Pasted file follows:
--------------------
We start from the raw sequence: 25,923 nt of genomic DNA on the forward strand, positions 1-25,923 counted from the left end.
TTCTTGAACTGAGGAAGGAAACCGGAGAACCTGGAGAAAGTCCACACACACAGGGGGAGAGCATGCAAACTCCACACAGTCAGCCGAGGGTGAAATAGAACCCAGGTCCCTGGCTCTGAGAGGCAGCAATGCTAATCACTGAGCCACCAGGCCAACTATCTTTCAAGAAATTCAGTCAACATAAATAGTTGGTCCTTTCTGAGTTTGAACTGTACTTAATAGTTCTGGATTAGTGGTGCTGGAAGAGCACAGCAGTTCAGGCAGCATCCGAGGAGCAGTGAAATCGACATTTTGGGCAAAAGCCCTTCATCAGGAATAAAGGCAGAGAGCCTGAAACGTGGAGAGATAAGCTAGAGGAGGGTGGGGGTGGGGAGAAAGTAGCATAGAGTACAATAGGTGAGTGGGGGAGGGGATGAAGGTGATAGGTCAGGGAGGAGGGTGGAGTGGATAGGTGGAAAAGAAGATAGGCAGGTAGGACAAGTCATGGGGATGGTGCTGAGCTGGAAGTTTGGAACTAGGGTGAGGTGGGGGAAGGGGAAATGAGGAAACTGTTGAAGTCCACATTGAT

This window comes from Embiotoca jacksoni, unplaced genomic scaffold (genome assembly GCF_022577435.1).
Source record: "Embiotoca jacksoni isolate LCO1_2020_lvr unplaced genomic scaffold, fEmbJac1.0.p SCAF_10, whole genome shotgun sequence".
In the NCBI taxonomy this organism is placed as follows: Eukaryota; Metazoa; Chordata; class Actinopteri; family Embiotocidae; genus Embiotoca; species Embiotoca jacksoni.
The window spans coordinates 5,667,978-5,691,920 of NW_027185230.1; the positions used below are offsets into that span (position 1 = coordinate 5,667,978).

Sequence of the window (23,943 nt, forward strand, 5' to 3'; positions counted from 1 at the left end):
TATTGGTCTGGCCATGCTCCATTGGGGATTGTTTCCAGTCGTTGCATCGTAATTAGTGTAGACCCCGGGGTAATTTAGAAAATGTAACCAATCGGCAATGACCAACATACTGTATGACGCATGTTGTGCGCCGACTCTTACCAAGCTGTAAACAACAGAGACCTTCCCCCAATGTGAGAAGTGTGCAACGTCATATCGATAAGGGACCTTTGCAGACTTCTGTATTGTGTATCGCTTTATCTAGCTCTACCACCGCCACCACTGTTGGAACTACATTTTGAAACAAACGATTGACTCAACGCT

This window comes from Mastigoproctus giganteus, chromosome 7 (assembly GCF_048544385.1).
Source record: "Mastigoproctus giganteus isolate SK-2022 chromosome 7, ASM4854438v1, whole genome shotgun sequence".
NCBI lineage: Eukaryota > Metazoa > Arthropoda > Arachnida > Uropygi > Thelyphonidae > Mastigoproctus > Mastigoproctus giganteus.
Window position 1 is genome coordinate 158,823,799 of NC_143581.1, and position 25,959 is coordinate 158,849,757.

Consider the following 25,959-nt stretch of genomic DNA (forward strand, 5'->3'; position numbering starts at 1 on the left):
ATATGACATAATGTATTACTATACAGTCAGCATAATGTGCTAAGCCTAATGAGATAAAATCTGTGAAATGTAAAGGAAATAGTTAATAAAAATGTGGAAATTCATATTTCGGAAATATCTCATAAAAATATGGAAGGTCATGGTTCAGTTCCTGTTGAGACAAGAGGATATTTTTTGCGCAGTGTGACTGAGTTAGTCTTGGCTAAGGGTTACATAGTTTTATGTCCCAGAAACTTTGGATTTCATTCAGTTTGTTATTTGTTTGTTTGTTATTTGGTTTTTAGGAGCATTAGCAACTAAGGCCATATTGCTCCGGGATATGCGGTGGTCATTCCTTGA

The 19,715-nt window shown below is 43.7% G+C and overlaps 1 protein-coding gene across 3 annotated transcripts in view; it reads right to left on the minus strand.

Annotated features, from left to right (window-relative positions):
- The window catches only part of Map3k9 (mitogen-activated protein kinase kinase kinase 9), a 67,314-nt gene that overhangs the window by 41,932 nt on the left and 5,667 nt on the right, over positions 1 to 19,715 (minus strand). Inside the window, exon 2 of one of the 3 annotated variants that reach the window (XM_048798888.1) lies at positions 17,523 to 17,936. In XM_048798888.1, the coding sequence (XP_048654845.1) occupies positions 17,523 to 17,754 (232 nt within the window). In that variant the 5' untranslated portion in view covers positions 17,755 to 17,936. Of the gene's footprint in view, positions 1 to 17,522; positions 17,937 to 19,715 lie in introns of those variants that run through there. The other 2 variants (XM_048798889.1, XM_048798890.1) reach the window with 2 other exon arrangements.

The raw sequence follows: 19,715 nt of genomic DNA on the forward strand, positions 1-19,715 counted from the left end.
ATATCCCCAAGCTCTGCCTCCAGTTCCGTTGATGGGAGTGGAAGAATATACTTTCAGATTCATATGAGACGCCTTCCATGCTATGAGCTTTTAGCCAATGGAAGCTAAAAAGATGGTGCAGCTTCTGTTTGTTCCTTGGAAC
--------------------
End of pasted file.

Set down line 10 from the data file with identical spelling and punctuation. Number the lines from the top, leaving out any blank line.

Source record: "Mastigoproctus giganteus isolate SK-2022 chromosome 7, ASM4854438v1, whole genome shotgun sequence".